One of the Greek philosopher Zeno’s most famous paradoxes is the Dichotomy Para- dox, also called the Infinite Halfway Theory. The concept states that if you keep getting
halfway to a certain goal, you never arrive, because there are infinite halfway stops between
Point A and Point B. There also seem to be infinite halfway stops between the multitude of
adaptive streaming technologies and a single file
format that can deliver all of them. This is true of
the Common Media Application Format (CMAF),
which gets us halfway there, but presents an
almost predictable obstacle to finally arriving.
By way of background, the adaptive streaming world predominantly uses three technologies. According to Encoding.com’s “Global Media Format 2016” report, in 2015 HLS was used by
71% of the industry, Smooth Streaming by 19%,
and DASH by 10%. In terms of media container
format, Smooth Streaming and DASH (and HDS)
use what’s called the fragmented MP4 container format (fMP4), while HLS uses the MPEG- 2
transport stream container. A single package in
fMP4 format can serve both DASH and Smooth
Streaming clients with separate manifest files,
which are tiny text files. This results in few additional storage costs. However, you couldn’t
previously deliver files stored in fMP4 format to
HLS clients. Instead, you must create and store
MPEG- 2 transport streams, doubling your storage and often encoding costs. Using two formats
also diminishes the benefit of caching in your
distribution infrastructure, which could substantially increase distribution costs.
At its 2016 Worldwide Developers Confer-
ence, Apple announced that HLS will support
fMP4 files. Specifically, Apple agreed to sup-
port CMAF, which was authored by unlikely
bedfellows David Singer from Apple and Kilroy
Hughes from Microsoft. What exactly is CMAF?
In MPEG-speak, it’s a standard for segmented
media delivery formalized as MPEG-A Part 19,
or ISO/IEC 23000-19. Specifically, CMAF uses the
ISO Base Media File Format (ISOBMFF) contain-
er—with common encryption (CENC); support
for H.264, HEVC, and other codecs; and Web-
VTT and IMSC- 1 captioning. For compatibility,
CMAF can be called by both HLS playlists (.m3u8
files) and DASH manifest files (.mpd files). For
HLS delivery, CMAF will replace files currently
packaged in the MPEG- 2 container format. For
DASH, CMAF will mean a very minor change
to the existing ISOBMFF-based format.
So far, so good. The problem is that CMAF
also enables two incompatible common en-
cryption modes: cipher block chaining (CBC)
for Apple’s FairPlay digital rights management
technology (DRM), and counter mode (CTR) for
PlayReady, Widevine, and other DRMs. Content
encrypted with CBC can’t be decrypted by Play-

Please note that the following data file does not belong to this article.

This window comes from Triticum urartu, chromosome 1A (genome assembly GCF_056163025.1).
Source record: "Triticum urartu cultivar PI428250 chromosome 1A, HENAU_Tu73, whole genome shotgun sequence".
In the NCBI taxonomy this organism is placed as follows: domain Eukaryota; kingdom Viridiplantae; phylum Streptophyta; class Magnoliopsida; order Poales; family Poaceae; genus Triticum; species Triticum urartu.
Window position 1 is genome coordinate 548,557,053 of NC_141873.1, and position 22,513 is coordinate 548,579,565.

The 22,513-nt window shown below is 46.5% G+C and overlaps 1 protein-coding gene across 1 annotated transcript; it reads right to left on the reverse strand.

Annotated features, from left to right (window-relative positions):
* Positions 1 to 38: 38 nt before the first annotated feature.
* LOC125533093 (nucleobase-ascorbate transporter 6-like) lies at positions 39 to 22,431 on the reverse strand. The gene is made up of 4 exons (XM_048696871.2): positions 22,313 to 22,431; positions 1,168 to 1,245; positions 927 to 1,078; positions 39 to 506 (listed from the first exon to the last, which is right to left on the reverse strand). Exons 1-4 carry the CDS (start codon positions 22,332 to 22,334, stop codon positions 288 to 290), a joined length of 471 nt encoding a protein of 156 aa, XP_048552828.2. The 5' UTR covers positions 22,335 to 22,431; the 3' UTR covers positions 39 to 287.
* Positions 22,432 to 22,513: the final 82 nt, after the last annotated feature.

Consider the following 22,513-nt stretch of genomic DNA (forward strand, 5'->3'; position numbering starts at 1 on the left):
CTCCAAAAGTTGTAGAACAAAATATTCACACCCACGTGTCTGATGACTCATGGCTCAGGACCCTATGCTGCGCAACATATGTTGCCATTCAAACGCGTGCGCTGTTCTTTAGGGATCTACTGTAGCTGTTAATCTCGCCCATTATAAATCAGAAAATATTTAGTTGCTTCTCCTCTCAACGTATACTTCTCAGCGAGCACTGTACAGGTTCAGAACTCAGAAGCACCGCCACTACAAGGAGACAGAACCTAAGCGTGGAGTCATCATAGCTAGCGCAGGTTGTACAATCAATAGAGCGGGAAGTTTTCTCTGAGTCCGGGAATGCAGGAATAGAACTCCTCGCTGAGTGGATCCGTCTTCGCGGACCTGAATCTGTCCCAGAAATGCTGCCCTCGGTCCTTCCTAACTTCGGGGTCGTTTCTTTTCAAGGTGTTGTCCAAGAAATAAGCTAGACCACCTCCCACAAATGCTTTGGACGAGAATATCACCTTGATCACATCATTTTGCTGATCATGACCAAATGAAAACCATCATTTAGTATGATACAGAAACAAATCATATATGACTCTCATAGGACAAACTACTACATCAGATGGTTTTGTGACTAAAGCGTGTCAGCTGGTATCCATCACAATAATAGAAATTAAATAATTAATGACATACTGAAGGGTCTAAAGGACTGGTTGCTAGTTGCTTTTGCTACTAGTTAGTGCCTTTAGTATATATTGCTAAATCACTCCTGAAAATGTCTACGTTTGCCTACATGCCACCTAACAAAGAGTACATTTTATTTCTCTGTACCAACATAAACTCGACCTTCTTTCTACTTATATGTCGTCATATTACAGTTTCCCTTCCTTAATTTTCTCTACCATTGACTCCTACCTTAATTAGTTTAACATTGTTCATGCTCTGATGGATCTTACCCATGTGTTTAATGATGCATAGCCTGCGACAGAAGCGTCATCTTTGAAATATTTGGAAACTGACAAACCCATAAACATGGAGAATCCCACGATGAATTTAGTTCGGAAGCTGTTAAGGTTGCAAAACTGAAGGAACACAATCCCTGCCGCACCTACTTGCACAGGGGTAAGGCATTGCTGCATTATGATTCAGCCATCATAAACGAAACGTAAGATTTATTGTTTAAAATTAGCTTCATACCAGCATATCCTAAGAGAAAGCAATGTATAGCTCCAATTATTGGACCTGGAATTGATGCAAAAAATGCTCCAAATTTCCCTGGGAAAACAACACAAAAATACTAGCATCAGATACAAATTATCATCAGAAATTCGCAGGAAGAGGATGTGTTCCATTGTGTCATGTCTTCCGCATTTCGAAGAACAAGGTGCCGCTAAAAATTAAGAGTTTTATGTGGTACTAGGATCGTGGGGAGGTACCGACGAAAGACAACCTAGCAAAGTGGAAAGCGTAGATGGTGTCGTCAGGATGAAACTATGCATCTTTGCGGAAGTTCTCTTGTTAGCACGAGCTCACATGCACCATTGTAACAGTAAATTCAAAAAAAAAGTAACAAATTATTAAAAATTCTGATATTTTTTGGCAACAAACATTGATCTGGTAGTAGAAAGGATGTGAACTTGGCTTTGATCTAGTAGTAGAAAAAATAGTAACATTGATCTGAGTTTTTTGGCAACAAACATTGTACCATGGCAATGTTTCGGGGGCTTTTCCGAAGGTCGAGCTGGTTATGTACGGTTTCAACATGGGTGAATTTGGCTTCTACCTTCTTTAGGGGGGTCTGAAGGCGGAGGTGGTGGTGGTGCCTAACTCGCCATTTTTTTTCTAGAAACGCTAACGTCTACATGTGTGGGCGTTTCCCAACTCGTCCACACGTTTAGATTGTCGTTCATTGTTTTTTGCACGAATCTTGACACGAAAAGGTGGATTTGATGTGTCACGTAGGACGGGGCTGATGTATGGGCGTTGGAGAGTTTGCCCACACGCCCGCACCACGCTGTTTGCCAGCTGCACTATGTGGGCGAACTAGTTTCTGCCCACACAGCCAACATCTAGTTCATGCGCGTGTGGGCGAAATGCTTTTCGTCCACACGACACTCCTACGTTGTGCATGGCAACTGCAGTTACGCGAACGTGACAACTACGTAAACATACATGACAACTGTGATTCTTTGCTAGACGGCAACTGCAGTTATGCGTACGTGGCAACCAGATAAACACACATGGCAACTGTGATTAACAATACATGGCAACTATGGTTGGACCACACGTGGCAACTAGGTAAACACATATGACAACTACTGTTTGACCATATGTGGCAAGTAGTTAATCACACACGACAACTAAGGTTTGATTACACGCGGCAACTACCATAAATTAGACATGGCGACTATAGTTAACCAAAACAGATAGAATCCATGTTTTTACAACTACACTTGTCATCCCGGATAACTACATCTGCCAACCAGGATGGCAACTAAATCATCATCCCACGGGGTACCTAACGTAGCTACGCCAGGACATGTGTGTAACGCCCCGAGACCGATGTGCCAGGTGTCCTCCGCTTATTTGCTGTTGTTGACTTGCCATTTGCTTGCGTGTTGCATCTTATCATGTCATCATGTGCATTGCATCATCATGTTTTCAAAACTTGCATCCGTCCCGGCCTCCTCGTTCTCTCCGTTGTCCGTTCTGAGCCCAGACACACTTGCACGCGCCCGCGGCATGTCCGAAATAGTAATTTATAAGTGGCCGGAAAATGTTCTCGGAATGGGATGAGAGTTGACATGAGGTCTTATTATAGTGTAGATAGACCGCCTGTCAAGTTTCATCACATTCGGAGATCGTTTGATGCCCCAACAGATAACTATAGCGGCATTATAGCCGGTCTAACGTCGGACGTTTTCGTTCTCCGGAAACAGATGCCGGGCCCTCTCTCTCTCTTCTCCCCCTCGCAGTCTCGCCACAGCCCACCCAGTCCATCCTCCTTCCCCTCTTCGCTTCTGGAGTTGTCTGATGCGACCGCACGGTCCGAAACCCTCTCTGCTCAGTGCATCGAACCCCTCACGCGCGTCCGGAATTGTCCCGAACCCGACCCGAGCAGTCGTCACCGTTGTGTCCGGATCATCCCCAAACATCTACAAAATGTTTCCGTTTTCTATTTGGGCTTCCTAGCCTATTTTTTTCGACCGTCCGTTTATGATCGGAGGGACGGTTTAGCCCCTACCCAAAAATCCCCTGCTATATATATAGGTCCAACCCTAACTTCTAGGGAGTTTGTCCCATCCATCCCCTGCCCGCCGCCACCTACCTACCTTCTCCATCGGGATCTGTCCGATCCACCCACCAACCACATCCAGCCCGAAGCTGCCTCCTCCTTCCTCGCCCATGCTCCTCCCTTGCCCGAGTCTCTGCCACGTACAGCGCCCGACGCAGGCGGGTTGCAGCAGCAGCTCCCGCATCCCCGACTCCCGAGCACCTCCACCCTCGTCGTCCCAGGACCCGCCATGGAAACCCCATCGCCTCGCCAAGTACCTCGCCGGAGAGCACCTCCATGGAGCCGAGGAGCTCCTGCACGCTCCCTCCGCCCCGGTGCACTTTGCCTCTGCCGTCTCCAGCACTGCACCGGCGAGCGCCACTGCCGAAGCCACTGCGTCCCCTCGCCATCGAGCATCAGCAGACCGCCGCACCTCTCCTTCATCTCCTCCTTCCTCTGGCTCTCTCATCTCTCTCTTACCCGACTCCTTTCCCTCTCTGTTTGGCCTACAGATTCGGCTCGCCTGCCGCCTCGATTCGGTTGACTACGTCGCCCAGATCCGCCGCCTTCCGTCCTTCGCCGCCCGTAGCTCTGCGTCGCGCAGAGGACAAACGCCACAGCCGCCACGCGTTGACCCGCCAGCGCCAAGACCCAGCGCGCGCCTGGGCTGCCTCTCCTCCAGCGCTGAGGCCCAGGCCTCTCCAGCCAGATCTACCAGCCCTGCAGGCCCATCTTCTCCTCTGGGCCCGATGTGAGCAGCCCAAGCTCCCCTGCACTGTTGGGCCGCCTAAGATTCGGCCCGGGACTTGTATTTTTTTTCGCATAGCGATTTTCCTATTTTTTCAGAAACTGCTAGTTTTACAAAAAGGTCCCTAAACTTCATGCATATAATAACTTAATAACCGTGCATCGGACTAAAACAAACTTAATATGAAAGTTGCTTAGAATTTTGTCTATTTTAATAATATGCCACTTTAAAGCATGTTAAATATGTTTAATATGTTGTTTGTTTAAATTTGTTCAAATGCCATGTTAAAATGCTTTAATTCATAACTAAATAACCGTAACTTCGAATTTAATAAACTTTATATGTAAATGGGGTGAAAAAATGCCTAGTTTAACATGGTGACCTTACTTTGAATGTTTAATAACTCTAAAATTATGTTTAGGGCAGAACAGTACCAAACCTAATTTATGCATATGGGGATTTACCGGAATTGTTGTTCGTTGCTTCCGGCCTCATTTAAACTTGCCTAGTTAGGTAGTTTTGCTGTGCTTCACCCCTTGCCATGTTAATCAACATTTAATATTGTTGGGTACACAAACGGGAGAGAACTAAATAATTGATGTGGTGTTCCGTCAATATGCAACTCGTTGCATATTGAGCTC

Ready- and Widevine-compatible clients, while
content encrypted with CTR can’t be decrypted
by FairPlay clients. So for content protected with
studio-grade DRM, instead of two silos of content
(one DASH, the other HLS), CMAF enables two si-
los of content (one encrypted with CBC, the other
with CTR). This doesn’t feel like a lot of progress.
Of course, if DRM isn’t an issue, CMAF gets
you all the way there, and you should be able to
convert over to one file format. Unfortunately,
not all HLS-compatible devices, or even iOS de-
vices, will be able to be upgraded in the field, so
you’ll have to assess how many of these clients
you’ll strand if and when you switch over. The
fact that 90% of Encoding.com’s ABR streams are
not DASH tells us that producers are reluctant
to abandon solutions that are already working.
What can you do? You can avoid the increased
storage and encoding costs by dynamically pack-
aging your content from MP4 files to DASH, HLS,
and Smooth Streaming format via services like
Microsoft Azure or Akamai, or products like the
Wowza Streaming Engine or Elemental Delta,
which I describe in another article in this issue.
In short, there’s no immediate change.
Overall, CMAF is a step in the right direc-
tion, but sometimes getting halfway there feels
like no progress at all. Think I’m overly pessi-
mistic? Check back when Encoding.com issues
its 2017 media report, and we’ll find out.
Author’s note: The author wishes to thank
Christian Timmerer, CIO of Bitmovin, for verify-
ing the technical details in this article.
Jan Ozer ( firstname.lastname@example.org) is a streaming media producer
and consultant, a frequent contributor to industry magazines
and websites on streaming-related topics, and the author of
Producing Streaming Video for Multiple Screen Delivery.
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